Major E. P. Pearson, of the Twenty-first Infantry, who was then Captain Pearson, commissary of musters, avers the same thing in a letter that lies before me. And certainly there is no official communication or testimony from any quarter whatever that has ever reached me which even claims that any orders for me to occupy Cemetery Hill or Ridge were delivered to me.

After my first visit to the cemetery with my staff, I rode into the village, and we were trying some method of getting into the belfry of the court house, when my attention was called by Mr. D. A. Skelly to Fahnestock's observatory across the street.

Mounting to the top, I was delighted with the open view. With maps and field glasses we examined the battlefield. Wadsworth's infantry, Buford's cavalry, and one or two batteries were nearest, and their fighting was manifest. Confederate prisoners were just then being sent to the rear in large groups from the Seminary Ridge down the street past my post of observation.

We were noting the numerous roads emerging from Gettysburg and from our charts comparing the location and names, when a young soldier riding up the street below, stopped, and looking up, saluted me and said: “General Reynolds is wounded, sir,” and I replied [413] to him: “I am very sorry; I hope he will be able to keep the field.”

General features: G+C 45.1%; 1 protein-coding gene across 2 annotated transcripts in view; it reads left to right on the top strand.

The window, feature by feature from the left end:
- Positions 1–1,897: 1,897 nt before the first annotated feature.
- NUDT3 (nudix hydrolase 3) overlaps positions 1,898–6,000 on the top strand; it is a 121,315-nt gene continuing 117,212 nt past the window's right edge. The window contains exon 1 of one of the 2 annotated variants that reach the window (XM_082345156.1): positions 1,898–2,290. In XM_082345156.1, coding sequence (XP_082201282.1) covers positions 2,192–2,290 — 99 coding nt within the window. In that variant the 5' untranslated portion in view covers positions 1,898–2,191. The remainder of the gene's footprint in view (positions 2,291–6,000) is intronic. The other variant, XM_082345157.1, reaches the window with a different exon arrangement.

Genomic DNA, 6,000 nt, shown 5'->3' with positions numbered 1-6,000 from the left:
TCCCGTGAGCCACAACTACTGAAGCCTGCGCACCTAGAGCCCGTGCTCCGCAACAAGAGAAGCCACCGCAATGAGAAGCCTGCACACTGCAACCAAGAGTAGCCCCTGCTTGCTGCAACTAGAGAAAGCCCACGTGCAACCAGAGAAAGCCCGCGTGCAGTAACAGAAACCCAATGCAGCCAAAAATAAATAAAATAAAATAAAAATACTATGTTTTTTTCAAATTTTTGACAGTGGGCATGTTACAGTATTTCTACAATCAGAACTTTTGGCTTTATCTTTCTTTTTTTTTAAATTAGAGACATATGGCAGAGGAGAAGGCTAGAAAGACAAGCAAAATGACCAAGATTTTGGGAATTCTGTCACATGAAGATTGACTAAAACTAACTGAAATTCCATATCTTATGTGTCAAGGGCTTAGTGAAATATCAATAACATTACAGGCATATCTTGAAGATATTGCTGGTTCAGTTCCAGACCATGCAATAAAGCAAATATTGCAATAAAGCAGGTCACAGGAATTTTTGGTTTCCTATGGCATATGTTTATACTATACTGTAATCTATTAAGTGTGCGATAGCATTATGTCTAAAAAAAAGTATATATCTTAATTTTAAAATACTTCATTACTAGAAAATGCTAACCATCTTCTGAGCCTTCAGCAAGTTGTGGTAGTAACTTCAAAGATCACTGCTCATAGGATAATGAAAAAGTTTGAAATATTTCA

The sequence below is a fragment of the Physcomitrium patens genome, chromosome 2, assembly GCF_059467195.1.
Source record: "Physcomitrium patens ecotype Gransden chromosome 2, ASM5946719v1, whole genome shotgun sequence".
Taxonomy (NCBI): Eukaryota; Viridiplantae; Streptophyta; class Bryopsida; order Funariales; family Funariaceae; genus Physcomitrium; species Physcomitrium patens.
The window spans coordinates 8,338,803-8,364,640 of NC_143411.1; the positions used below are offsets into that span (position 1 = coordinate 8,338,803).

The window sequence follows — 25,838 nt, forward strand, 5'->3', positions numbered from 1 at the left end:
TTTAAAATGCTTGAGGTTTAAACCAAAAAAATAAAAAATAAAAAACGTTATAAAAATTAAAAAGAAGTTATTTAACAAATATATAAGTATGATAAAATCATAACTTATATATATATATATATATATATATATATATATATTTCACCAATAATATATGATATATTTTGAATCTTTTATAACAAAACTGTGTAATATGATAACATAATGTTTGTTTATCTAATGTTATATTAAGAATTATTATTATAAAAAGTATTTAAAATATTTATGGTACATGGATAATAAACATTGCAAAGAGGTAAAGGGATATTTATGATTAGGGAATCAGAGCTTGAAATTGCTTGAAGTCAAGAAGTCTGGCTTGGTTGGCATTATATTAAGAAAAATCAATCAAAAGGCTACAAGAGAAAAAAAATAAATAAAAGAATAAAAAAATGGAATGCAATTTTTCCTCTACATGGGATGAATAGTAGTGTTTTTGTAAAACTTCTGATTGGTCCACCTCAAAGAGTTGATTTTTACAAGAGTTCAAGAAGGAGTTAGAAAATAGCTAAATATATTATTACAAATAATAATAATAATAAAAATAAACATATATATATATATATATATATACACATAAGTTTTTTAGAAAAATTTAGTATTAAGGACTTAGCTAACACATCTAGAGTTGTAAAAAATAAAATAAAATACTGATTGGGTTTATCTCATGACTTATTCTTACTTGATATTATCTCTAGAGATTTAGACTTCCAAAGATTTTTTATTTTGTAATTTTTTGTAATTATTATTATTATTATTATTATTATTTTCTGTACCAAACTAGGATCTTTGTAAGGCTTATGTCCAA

It was not many minutes afterwards that an officer (I now believe it was Captain Hall) stood in the same street and, looking up, said sadly: “General Reynolds is dead, and you are the senior officer on the field.” This, of course, put me in the commander's place.

I realized the situation. We had here, deducting our losses, in Lee's front, not to exceed 12,000 men; my corps was yet many miles back and our other troops were very much scattered, and the majority of them far away-too far for this day's work. My heart, was heavy and the situation was grave indeed but I did not hesitate, and said: “God helping us, we will stay here till the army comes,” and quickly dictating orders, assumed command of the field; Schurz to take the Eleventh Corps; Doubleday to hold the First, and the cavalry of Buford to remain with him. Reynolds's last call for help had gone through me back on the Emmittsburg and Taneytown roads, to Barlow, Schurz, and Steinwehr. The new orders were carried to them again by Captain Hall to Schurz and to the reserve artillery under Major Osborn; by Captain Pearson to Barlow; then on to Sickles, ordering him up from Emmittsburg. Thence the news was borne to General Meade at Taneytown. A message was also sent to General Slocum, who was my senior. He was, judging from Meade's orders by this time at or near the two taverns.